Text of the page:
Agreement on the Conservation of Albatrosses and Petrels

A translocation exercise to establish a second Chatham Albatross colony gets funded

The Chatham Island Taiko Trust announced last week it has received funding to transfer ACAP-listed and Vulnerable Chatham Albatrosses Thalassarche eremita to New Zealand’s Main Chatham Island with the aim of establishing a second breeding colony.

Albatross chicks will be taken from the species’ only current breeding site on The Pyramid to a site on the privately-owned Tuku Farm near Point Gap on Chatham where they will be hand-fed until fledging (click here to read details of the project plans).

Over a period of three summers, chicks will be collected from The Pyramid at two different stages during the breeding season and transferred via boat to the release site.  Chicks will be fed and monitored daily until fledging in three to four months’ time.  Fledged chicks could start returning to the colony at the age of four, and begin breeding at the age of seven.

Chatham Albatrosses breeding on The Pyramid, photograph by Lorna Deppe

The project is already underway with over 20 models of Chatham Albatrosses made to place at the chosen tranlocation site in the hope of attracting free-flying birds to visit.


Model Chatham Albatrosses ready for deployment

Photograph courtesy of the Chatham Island Taiko Trust

This is the first time a translocation exercise for albatrosses is to be attempted outside the North Pacific where pioneering work has been undertaken on Black-footed Phoebastria nigripes, Laysan P. immutabilis and Short-tailed P. albatrus albatrosses by Japan and the USA working together over the last decade (click here).  Team members from Japan’s Yamashina Institute of Ornithology will be supporting the New Zealand translocation effort in its first year, this ensuring the transfer of necessary expertise and making the exercise an international one.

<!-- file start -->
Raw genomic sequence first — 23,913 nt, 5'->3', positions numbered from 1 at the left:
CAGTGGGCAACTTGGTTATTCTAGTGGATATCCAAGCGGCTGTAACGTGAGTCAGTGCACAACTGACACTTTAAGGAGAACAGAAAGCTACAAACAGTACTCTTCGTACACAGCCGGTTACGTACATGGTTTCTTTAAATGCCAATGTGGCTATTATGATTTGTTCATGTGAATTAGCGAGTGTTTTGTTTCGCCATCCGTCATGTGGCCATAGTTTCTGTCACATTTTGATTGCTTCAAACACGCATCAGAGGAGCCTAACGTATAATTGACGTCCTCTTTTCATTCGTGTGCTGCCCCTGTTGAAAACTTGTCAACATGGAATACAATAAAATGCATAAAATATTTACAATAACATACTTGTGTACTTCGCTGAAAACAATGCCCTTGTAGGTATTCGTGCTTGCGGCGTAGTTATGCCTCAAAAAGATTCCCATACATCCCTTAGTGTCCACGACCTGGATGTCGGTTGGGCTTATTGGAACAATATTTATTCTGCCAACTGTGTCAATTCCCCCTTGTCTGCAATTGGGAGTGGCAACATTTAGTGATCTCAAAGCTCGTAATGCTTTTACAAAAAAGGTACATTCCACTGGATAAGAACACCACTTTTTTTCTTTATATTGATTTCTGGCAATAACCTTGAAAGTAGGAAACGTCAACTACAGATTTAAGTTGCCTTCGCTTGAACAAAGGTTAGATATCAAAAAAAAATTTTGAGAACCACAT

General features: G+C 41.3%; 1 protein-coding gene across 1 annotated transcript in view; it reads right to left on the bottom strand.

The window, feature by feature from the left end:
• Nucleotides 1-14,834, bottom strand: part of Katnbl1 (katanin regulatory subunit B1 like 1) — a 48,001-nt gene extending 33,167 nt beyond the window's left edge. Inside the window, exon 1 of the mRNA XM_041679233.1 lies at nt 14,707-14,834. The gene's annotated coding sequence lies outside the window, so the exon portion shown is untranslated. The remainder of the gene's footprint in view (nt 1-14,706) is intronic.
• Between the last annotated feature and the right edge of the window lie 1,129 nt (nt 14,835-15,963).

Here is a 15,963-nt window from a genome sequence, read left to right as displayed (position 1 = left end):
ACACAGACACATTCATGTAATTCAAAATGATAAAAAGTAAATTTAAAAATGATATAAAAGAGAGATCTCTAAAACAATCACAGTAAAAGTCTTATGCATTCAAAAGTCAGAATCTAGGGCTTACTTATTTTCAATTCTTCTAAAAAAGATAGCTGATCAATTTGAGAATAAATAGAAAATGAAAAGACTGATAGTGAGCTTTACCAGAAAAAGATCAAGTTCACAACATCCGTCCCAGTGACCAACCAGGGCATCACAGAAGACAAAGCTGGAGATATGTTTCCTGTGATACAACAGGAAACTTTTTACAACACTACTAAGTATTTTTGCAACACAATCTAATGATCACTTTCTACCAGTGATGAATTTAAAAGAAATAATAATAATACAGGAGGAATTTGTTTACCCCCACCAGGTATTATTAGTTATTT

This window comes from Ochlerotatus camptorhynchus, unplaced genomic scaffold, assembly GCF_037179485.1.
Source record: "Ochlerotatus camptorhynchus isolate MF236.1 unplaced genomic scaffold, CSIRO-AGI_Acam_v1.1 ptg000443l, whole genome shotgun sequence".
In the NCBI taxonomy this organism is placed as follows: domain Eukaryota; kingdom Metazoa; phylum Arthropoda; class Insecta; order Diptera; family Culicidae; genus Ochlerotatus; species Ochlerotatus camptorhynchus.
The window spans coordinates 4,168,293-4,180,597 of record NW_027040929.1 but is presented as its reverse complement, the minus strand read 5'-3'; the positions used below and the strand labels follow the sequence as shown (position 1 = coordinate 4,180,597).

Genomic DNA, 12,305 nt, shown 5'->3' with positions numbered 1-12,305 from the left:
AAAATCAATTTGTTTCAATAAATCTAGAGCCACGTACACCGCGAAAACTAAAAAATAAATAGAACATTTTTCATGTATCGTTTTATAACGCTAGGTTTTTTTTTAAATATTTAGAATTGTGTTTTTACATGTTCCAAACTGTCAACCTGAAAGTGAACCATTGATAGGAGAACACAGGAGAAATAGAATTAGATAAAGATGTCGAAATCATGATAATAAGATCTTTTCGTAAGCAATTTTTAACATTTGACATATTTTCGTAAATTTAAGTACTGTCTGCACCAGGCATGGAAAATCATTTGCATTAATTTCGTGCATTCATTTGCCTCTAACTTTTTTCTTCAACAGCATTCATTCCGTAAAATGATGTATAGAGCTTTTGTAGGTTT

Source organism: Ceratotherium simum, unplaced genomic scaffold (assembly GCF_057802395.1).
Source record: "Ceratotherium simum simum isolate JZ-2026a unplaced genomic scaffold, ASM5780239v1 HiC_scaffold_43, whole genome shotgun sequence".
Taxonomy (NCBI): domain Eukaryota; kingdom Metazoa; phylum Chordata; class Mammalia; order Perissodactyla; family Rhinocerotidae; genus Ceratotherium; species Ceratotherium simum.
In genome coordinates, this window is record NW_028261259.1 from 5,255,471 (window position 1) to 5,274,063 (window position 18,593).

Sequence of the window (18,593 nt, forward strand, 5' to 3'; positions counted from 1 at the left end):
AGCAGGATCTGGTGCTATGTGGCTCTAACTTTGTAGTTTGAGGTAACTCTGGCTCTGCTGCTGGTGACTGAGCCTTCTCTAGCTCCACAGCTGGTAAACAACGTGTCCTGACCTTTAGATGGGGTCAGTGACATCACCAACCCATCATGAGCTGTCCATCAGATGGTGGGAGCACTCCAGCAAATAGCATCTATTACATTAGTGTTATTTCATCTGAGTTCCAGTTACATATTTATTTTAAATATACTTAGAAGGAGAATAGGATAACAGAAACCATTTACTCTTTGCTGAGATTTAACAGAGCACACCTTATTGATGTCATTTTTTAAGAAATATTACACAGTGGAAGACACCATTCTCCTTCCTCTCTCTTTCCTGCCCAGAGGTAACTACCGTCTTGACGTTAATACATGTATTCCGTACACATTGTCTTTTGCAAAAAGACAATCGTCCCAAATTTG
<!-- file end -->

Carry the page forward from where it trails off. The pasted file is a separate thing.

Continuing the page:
“Established in 1998, the Chatham Islands Taiko Trust was originally created to conserve the endangered taiko [Magenta Petrel Pterodroma magentae] as an integral part of the Chatham Island landscape.  Over the years, the Trust has expanded its conservation aims to provide the Chatham Island community with the opportunity and tools needed to enhance natural habitats and preserve other unique wildlife on their islands.”

Selected references:

Bell, M. 2012.  Albatross translocation.  Gaining experience to developing methods to transfer albatross chicks in the Chatham Islands.  A report on a study trip supported by the Winston Churchill Memorial Trust.  16 pp.

Deguchi, T., Jacobs, J., Harada, T., Perriman, L., Watanabe, Y., Sato, F., Nakamura, N., Ozaki, K. & Balogh, G. 2012.  Translocation and hand-rearing techniques for establishing a colony of threatened albatross.  Bird Conservation International.

Deguchi, T., Suryan, R.M., Ozaki, K., Jacobs, J.F., Sato, F., Nakamura, N. & Balogh, G.R. 2013.  Translocation and hand-rearing of the short-tailed albatross Phoebastria albatrus: early indicators of success for species conservation and island restoration.  Oryx The International Journal of Conservation.

John Cooper, ACAP Information Officer, 2 December 2013